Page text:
It’s one of the biggest mysteries of the music industry: how does Bob Lefsetz earn a living?
If you’ve been in the music industry for a while, you’ve probably come across the Lefsetz Letter. The razor-sharp email missive, penned by longtime industry critic Bob Lefsetz, tackles everything from superstars to technology to broader societal and technological trends. Wry, sharply insightful, nakedly honest, and overbearingly condescending in the same blast, Lefsetz is a master at drawing a crowd and eliciting an emotional response.
Nobody knows how many people read Lefsetz’ stripped down, text-only emails. There’s no way to track comments, pageviews, or engagement. Until recently, the email blast came from an @aol.com address; these days, Lefsetz sends his text-only messages from firstname.lastname@example.org. It’s low-tech and impossible to measure (except if you’re Bob Lefsetz).
That same mystery extends to the financial side. Lefsetz prides himself for being ‘beholden to no one,’ and you’ll never see an ad on his emails, site, or Twitter account. But that begs a longtime industry question: how does this man make money? First, we asked Bob Lefsetz that question (he didn’t respond), then we asked 10 different executives for their theories and did some research.
Here’s what we came up with:
(1) Speaking engagements.
Actually, this one isn’t a theory. Lefsetz is a celebrity speaker at events like Canadian Music Week and Music Matters, and is pretty much guaranteed to pack a ballroom. Indeed, when asked by Billboard in 2015 about his personal revenue sources, Lefsetz said speaking engagements first. “I get my income from speaking fees,” Lefsetz said.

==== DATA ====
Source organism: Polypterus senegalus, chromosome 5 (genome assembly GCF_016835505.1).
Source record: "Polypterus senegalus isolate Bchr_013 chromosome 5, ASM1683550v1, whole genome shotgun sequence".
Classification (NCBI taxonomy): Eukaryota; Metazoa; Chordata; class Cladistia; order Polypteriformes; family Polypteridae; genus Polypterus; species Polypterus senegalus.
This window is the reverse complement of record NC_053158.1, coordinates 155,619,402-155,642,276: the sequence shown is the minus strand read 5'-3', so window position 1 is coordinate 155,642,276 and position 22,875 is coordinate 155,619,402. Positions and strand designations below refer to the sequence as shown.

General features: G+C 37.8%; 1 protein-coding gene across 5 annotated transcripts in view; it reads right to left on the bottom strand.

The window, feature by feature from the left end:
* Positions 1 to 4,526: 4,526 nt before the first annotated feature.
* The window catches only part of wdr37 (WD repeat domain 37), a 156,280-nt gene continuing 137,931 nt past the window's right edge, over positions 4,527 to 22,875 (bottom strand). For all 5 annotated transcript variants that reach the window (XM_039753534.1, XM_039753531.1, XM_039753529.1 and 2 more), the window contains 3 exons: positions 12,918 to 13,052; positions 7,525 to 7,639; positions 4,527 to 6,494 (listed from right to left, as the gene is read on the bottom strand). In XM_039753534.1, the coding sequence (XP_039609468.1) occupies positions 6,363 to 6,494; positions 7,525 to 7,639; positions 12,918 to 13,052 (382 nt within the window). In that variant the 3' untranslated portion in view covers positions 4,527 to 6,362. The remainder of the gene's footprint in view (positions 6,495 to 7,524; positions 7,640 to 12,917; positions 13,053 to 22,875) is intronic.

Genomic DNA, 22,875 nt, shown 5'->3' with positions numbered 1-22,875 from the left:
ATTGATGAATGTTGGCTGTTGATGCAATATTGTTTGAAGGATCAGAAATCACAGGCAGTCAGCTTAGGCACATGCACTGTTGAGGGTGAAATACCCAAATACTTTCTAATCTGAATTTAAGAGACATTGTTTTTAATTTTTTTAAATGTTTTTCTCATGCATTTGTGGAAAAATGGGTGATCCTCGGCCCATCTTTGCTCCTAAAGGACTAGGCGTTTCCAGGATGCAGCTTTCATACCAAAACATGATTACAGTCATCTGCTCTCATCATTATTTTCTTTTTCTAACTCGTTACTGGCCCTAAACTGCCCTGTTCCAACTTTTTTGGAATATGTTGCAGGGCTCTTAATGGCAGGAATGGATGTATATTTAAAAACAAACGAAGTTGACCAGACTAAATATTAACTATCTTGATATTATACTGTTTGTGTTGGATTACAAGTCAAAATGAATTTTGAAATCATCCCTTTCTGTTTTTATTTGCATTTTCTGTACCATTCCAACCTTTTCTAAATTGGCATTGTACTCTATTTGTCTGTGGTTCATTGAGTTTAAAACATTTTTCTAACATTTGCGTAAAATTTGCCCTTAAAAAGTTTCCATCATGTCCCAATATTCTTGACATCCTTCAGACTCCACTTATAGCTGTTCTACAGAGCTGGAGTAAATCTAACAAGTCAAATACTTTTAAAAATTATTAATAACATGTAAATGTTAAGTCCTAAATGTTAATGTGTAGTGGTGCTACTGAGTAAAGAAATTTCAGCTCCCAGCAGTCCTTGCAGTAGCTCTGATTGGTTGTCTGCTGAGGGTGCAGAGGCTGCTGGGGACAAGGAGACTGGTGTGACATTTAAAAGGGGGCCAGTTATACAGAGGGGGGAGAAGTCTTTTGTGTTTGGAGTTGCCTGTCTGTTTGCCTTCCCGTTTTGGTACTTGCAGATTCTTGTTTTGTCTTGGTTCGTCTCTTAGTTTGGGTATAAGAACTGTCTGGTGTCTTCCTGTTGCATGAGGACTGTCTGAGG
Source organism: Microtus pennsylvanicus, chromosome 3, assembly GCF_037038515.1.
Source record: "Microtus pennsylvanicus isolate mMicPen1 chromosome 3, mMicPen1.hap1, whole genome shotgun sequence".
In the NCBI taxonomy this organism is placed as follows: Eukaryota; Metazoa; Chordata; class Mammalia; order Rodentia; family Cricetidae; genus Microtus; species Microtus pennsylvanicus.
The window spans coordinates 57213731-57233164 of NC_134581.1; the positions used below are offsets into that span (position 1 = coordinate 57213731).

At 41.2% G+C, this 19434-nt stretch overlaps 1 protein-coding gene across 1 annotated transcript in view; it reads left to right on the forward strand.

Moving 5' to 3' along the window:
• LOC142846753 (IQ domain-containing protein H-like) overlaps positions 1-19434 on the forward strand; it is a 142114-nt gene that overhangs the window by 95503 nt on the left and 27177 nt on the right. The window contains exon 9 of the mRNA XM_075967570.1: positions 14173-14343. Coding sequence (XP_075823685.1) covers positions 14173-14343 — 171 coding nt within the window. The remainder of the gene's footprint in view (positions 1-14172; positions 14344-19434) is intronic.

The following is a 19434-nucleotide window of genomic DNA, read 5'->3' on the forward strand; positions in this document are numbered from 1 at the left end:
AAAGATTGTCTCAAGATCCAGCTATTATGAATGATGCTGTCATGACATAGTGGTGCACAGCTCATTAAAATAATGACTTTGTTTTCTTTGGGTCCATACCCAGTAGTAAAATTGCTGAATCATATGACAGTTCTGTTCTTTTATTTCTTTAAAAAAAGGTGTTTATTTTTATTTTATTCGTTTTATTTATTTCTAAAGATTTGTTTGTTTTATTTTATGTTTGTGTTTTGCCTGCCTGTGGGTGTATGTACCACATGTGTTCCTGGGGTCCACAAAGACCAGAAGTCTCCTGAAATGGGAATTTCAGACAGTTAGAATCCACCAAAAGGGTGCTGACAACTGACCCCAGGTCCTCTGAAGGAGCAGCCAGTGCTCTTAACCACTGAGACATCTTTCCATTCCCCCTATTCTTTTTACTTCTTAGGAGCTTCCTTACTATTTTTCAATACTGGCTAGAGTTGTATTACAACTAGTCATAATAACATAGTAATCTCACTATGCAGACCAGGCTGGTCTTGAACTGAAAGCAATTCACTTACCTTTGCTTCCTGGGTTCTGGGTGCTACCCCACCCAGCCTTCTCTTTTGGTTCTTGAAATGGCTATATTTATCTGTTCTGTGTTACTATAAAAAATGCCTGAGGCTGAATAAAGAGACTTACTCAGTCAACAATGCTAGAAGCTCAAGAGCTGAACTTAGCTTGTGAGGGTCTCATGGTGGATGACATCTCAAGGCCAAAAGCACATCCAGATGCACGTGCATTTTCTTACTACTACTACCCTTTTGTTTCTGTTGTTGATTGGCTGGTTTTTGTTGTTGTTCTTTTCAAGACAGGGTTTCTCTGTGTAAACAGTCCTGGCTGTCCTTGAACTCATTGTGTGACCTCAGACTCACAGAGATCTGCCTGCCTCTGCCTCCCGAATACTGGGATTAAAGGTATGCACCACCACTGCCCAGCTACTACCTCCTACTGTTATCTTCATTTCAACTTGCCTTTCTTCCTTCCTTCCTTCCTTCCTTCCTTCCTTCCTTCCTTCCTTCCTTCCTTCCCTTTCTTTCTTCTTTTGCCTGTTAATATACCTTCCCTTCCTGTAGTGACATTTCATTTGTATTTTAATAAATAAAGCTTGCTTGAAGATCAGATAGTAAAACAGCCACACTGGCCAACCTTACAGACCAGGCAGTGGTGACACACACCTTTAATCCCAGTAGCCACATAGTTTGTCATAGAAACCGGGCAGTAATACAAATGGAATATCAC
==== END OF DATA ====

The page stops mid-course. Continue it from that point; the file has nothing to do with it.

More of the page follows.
But can you earn a living off of that? Industry word is that Lefsetz demands first class transportation and top-shelf lodging, and gets it. And Lefsetz seems to get a healthy amount of invites, worldwide. How much does he ultimately gets paid for delivering a keynote, and how often? We have no idea.
(2) Writing gigs.
In that same Billboard interview, Lefsetz also cited writing articles for Variety as a revenue source. Interestingly, the last Lefsetz article for Variety that we could find on his author page was in December, 2015, suggesting a terminated contract. The deal was first announced in 2013; we’re not aware of any other writing engagements beyond Lefsetz Letter.
(Incidentally, we asked Lefsetz to write paid articles or DMN, and got turned down, fwiw.)
It’s not hard to figure out why a company would want some perspectives from Bob Lefsetz. But without access to his tax returns, there’s no way to tell how many high-priced hourly gigs Lefsetz is pulling down. In a profile piece written in 2012 by Wired, author Brian Raftery pointed to ‘occasional consulting’ in passing, and left it at that.
This is only a theory, though we kept hearing it come up as a possible answer. Exactly which Lefsetz rich aunt bestowed the fortune is anyone’s guess, if there’s even an inherited fortune to talk about.
(5) Sugar mama girlfriend.
This was the biggest theory, by far: Bob’s longtime girlfriend Felice, the secret piggybank who bankrolls the low overhead needed to make the Lefsetz Letter work. We have no idea if it’s true, but have been hearing this one for years.
(6) Sugar daddy executives.
One well-placed source pointed to some benevolent handouts from highly-paid music industry executives, just to support the cause. But who are these benefactors? We’re sworn to secrecy. Which brings us to…
(7) Free dinners.
Lefsetz’ time is valuable. If he even takes your lunch and allows you to pick his brain, you’re paying.
(8) Paid music reviews.
Once upon a time, Rhino paid Lefsetz to review their treasure trove of classics. It was an email series called ‘Rhinofy’; we think they’re over. Lefsetz also mentioned Spotify in this keynote interview.
This was the best conspiracy theory to emerge, though it’s a little half-cocked. But have you noticed that Lefsetz has been writing a string of incredibly glowing write-ups about how life-changing and fantastic Uber is? How all of the drivers are all so wonderfully human, on time, and thankful to Uber for supplementing their income and helping them make ends meet? And how Lyft doesn’t even exist?